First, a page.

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Chester Alan Arthur: The American Presidents Series: The 21st President, 1881-1885 Hardcover – June 21, 2004
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Top Customer Reviews
Karabell's challenge was made all the greater by the shadows surrounding Arthur's personal life. Not only did Arthur prefer it that way himself (p. 108), but most of his personal papers were destroyed shortly after his death. Consequently, Arthur the man is a little thin in these pages ("thin" being an adjective probably never applied to Arthur himself during his lifetime). But while anyone looking for People Magazine-style "hidden secrets" about our twenty-first president is bound to be disappointed, the author more than makes up for this with a fine capsule portrayal of the Gilded Age and its politics. This is important, for Arthur was very much a man and a politician of his time.
Indeed, the most noteworthy part of Arthur's term in office was his own transformation from "Gentleman Boss" to simply "Gentleman." Despite his history as the veritable poster boy of spoils-system, backroom machine politicking, Arthur "grew in office," as we'd say today, into perhaps one of the best men to help shepherd through important civil service reforms. Karabell argues, I think convincingly, that the new political culture Arthur helped create still affects us today.
Chester Alan Arthur wasn't a crusader or a firebrand. He wasn't driven by a lust for power or glory.Read more ›
Chester Arthur was one of the United States' "accidental presidents," thrust into office because of the assassination of James Garfield. This book, as others in the series, provides a thumbnail sketch of Arthur (text is 143 pages long). Born in Vermont, his family moved to New York when he was ten years old. He began his political work as a bureaucrat and patronage administrator. While he was enmeshed in the "spoils system," he was not corrupt and was generally pretty well liked. In 1871, he received a coveted position--collector of the New York customhouse. He earned plenty in that role.
Comes the 1880 presidential race. Garfield, a "dark horse," won the nomination and Arthur was selected as his V-P partner, as a result of torturous Republican politics. And he had never been elected to any office prior to that!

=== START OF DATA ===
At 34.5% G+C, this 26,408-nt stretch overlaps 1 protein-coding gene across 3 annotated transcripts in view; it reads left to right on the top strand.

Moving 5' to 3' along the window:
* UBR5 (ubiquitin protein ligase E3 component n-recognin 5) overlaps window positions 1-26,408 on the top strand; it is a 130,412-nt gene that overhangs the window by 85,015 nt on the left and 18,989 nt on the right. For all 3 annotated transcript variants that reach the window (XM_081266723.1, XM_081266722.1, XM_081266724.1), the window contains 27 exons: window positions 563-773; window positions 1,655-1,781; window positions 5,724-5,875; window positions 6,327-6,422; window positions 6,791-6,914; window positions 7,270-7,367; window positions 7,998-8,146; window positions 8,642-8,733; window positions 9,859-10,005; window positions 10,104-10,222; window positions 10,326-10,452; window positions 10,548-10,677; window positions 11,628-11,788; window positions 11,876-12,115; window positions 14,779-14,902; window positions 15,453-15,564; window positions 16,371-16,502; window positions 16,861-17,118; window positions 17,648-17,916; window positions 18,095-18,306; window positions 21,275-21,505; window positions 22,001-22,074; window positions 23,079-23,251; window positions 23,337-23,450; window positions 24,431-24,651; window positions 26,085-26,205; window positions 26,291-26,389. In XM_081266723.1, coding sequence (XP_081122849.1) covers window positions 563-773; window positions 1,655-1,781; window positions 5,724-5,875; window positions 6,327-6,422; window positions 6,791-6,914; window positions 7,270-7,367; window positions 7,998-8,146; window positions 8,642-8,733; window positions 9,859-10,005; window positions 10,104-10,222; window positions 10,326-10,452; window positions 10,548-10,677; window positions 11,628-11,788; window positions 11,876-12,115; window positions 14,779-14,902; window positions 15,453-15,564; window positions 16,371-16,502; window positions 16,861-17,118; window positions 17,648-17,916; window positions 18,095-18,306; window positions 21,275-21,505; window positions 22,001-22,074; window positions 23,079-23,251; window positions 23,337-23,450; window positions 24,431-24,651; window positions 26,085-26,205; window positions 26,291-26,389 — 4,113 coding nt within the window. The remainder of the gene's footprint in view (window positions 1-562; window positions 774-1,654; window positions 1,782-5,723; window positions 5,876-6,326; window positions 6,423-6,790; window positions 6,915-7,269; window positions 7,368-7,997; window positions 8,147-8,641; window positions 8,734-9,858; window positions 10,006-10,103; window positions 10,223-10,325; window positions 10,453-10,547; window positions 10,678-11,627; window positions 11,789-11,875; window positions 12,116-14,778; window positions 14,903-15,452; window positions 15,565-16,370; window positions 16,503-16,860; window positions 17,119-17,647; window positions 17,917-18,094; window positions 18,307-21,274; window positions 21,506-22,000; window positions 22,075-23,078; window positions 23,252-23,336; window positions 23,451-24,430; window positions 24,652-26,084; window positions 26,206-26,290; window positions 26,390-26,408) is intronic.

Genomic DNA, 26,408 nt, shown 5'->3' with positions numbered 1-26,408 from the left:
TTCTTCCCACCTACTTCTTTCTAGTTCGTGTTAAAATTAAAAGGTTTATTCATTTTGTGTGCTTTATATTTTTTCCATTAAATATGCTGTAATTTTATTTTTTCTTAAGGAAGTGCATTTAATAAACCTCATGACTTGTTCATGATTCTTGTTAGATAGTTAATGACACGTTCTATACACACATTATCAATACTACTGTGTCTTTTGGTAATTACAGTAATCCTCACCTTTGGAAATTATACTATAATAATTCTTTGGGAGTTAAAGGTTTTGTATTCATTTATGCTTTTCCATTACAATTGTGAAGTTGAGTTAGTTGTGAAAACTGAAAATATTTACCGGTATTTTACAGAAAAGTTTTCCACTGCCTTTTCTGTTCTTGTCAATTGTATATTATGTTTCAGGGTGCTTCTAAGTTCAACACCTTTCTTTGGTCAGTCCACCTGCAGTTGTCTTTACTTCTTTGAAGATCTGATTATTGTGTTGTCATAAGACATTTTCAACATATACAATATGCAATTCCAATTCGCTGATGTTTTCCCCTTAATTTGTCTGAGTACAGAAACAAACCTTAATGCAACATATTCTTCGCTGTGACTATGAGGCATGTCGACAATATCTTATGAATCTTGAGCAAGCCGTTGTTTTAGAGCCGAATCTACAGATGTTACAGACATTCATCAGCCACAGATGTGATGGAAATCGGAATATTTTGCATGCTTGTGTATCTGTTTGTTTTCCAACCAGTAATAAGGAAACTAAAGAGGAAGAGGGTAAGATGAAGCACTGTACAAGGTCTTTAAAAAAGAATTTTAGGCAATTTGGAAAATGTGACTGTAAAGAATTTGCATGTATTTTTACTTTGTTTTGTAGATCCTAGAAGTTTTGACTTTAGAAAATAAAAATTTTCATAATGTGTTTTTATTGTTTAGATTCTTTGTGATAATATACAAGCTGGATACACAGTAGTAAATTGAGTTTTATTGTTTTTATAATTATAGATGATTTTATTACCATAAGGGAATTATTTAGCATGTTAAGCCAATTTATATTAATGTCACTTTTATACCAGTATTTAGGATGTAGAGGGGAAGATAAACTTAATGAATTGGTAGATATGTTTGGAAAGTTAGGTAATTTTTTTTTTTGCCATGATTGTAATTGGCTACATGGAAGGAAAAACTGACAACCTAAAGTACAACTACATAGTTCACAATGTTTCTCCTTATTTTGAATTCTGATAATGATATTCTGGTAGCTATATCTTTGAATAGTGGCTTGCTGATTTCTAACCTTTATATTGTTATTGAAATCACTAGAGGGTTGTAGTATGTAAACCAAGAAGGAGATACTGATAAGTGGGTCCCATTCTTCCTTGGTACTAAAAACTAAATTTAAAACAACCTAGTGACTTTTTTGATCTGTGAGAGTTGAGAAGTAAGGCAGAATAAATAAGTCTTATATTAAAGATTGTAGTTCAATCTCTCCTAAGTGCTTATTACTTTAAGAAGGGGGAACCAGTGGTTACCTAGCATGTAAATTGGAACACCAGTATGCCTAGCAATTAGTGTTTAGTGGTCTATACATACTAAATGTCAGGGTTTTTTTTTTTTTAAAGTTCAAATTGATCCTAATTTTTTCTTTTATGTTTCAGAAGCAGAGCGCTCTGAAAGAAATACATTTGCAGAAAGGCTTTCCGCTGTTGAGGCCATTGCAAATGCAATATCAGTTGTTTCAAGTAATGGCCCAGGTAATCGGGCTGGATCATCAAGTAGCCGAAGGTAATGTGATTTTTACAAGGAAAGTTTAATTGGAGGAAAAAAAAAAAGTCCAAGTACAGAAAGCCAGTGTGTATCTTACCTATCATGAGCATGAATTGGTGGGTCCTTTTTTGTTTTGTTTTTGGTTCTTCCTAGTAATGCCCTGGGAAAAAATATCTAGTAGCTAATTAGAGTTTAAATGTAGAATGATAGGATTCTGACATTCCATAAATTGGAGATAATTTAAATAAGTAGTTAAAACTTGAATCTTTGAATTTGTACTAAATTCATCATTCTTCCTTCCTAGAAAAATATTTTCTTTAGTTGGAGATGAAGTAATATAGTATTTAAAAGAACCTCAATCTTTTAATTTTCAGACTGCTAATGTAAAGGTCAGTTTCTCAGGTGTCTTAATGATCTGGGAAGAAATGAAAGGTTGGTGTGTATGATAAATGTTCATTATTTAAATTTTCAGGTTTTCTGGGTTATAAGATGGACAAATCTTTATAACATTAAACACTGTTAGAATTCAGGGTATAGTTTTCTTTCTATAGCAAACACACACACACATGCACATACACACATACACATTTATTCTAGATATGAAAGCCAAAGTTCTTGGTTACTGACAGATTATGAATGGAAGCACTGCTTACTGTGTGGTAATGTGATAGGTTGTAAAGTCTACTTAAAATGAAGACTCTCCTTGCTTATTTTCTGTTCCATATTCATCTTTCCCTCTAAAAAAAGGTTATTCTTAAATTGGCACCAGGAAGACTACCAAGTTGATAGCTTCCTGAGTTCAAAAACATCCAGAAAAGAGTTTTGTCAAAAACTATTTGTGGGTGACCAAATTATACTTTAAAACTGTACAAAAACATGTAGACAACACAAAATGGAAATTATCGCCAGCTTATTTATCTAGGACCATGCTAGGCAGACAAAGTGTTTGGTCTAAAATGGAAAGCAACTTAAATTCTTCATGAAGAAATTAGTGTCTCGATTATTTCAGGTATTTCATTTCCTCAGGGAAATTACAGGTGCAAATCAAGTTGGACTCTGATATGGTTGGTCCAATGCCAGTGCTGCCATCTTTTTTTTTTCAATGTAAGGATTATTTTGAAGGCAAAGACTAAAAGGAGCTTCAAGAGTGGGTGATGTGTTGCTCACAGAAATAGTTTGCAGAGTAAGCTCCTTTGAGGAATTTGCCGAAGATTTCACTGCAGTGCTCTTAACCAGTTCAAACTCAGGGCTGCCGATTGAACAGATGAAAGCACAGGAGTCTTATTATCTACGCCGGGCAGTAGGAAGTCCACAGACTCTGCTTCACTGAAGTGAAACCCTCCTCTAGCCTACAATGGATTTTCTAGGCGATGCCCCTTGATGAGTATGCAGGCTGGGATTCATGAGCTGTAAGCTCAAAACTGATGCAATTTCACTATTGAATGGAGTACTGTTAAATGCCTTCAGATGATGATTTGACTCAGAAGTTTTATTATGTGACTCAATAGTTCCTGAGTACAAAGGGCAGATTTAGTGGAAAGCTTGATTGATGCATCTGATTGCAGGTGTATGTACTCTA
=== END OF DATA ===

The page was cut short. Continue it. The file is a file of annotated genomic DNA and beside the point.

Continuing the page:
The Republicans won, Garfield was assassinated, and Arthur became president. One comment says a great deal, when someone said (Page 61): "Chet Arthur? President of the United States? Good God!" Against the expectations of many, he served without any great errors, and with some positive contributions. (1) While he did not take an active role, he did sign the Pendleton Law, providing Civil Service reform. (2) He did take steps to modernize the embarrassing United States Navy. (3) He was involved with reducing the tariff. (4) Etc.Read more ›
He ran as Garfield's vice president in 1880, a campaign notable for what it lacked; "It was a contest of organization and will, not a battle over the future direction of the country." Ideology was ignored with politicians viewing "order as the most important good." With Garfield's assassination, Arthur became president on September 20, 1881. The text notes "No one knew what direction the Arthur administration would take, not even Arthur himself" and observes "As it turned out, the qualities he did possess allowed him to rise farther than many others who were more intelligent, dynamic, and driven."
He was president in an era when "the White House had shed much of the power it had acquired during the Civil War" and each national election was a patronage contest. The assassination of Garfield placed the issue of civil service reform on the front burner. The response was the Pendleton Civil Service Act, the most memorable legislation to emerge from Arthur's presidency. Zachary Karabell's account of Arthur's presidency is brief but informative.Read more ›
Most Recent Customer Reviews
Karabell does an excellent job of taking a little known, or remembered, President and reintroducing him to the reader. Arthur turns out to be a very interesting person. Read morePublished 1 month ago by Bob Jenkins
This book will surprise many with its story of this fascinating man.Published 2 months ago by Richard Folsom
A pretty bland career, tough to make an interesting biography of, but worth reading. Good addition to The American Presidents Series.Published 10 months ago by ruth a. thomas
I find it inconceivable that someone would write about the life of Chester Alan Arthur and not mention his advocacy for Elizabeth Jennings, a black woman thrown off a trolley in... Read morePublished 12 months ago by Frank Tuerkheimer & Barbara Tuerkheimer
A good read. Aurthur was certainly our most accidental President who never dreamed of, or aspired to, the Presidency. Read morePublished 14 months ago by Stephen Bennett